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Rich Woods is The Cocktail Guy

In his first book, Rich Woods unlocks the secrets of making creative cocktails at home, from mastering classic techniques, to flavoring alcohol through simple infusions and more complex distillations and making your own home-made bitters from herbs, spices, fruits, and roots.

Ron Barceló

Ron Barceló was the reason that we ‘ve recently visited Dominican Republic. This tropical paradise, creates the ideal circumstances for best rum production.

Σκoύρo Χρυσo: τζενίβερ

«Εκεί που η σκούρα χρυσή απόχρωση με ξεγελά, και παραπέμπει σε κάποιο απόσταγμα τύπου ουίσκι, ο Σπύρος θα μου θυμίσει το ταξίδι του (στην έρευνά του για το τζενίβερ), απ’ όπου άντλησε το αξιόλογο ποτό, που τον εξέπληξε με την πολυπλοκότητα των αρωμάτων του…»...

National Genever Museum – Hasselt

The National Genever Museum of Hasselt, produces its own unique and geographically protected styles of genever. The latter is distilled in accordance with a 19th century recipe, in which we had the luck to be introduced by the distiller himself:

Schiedam’s Jenever Museum

JeneverMuseum in Schiedam, is not just another museum. Of course, it is a place that houses historical facts and materials about genever production during the old Dutch days. But at the same time, under the museum’s roof there is plenty of modern equipment which is used nowadays for the production of “the mother of all gins”: The original single malt genever.

A.van Wees distillery de Ooievaar

There is an old Dutch saying which goes like this: “A sailor’s best working compass is a glass completely filled with genever”. A.van Wees distillery de Ooievaar was built in 1782. The distillery is run by Fenny van Wees and the employees are just a few loyal workers. All products are exclusively made of pure natural raw materials, without the addition of artificial flavours. The drinks are coloured with natural colorants. Jenever (in English it is spelled Genever) is a typical Dutch drink. The word means , quite simply, juniper.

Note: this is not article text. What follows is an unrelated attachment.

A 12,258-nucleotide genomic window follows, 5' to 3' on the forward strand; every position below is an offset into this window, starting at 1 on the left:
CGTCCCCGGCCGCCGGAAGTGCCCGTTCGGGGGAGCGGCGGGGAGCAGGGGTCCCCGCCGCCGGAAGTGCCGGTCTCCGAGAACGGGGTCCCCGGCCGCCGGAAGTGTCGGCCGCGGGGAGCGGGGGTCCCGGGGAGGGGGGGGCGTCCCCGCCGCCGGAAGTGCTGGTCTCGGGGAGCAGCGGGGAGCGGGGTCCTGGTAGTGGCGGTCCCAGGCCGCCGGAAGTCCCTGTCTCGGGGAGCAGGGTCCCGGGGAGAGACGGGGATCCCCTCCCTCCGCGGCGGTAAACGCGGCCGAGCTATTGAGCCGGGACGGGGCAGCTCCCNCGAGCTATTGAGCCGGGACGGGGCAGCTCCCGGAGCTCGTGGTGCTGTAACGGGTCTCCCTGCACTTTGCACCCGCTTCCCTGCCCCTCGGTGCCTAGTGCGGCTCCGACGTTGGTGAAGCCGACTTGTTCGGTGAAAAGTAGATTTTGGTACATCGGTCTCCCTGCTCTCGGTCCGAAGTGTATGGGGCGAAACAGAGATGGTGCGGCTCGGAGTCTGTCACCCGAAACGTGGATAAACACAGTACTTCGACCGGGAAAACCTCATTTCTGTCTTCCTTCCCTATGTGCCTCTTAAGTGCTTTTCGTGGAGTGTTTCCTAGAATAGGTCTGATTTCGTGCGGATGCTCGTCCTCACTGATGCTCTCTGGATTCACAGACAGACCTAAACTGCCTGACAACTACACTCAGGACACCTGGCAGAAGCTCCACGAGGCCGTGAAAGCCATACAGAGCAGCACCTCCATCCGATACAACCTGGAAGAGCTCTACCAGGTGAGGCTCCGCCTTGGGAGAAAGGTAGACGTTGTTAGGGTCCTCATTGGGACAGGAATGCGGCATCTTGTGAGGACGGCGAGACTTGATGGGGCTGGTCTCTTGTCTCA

Absolut Vodka : a few notes

There are many times, that people – and especially bartenders – try debasing white spirits by comparing them with vodka. “This rum smells like vodka” or “That white rum is a molassa vodka” or “gin is just a juniper flavored vodka” are common phrases of using vodka as “the underestimated” spirit. But how many things do they really know about vodka? Is finally vodka an indifferent spirit? Are all vodkas the same? Does it really matters which vodka one uses as a base spirit in a cocktail? And should bartenders show their true love in more “premium” vodkas?

Mandarine Napoléon

What did Napoleon Bonaparte and mandarin fruits have in common? The answer is the French island of Corsica, on the southeast of the French mainland. The French Emperor became happier when his doctor, Antoine Francois de Fourcroy (1755-1809) made a mandarin’s...